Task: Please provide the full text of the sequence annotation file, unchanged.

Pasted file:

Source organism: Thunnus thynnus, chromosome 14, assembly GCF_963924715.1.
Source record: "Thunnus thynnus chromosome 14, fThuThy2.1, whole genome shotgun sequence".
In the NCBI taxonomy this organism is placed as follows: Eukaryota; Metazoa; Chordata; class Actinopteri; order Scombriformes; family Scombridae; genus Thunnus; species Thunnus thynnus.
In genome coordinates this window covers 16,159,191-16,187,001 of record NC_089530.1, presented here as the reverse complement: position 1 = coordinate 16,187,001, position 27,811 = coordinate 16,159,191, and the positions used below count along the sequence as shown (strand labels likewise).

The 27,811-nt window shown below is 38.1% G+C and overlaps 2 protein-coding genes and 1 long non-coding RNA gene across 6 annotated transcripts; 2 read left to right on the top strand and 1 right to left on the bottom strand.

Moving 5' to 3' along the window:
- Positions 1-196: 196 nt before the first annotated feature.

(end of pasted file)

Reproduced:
Source organism: Thunnus thynnus, chromosome 14, assembly GCF_963924715.1.
Source record: "Thunnus thynnus chromosome 14, fThuThy2.1, whole genome shotgun sequence".
In the NCBI taxonomy this organism is placed as follows: Eukaryota; Metazoa; Chordata; class Actinopteri; order Scombriformes; family Scombridae; genus Thunnus; species Thunnus thynnus.
In genome coordinates this window covers 16,159,191-16,187,001 of record NC_089530.1, presented here as the reverse complement: position 1 = coordinate 16,187,001, position 27,811 = coordinate 16,159,191, and the positions used below count along the sequence as shown (strand labels likewise).

The 27,811-nt window shown below is 38.1% G+C and overlaps 2 protein-coding genes and 1 long non-coding RNA gene across 6 annotated transcripts; 2 read left to right on the top strand and 1 right to left on the bottom strand.

Moving 5' to 3' along the window:
- Positions 1-196: 196 nt before the first annotated feature.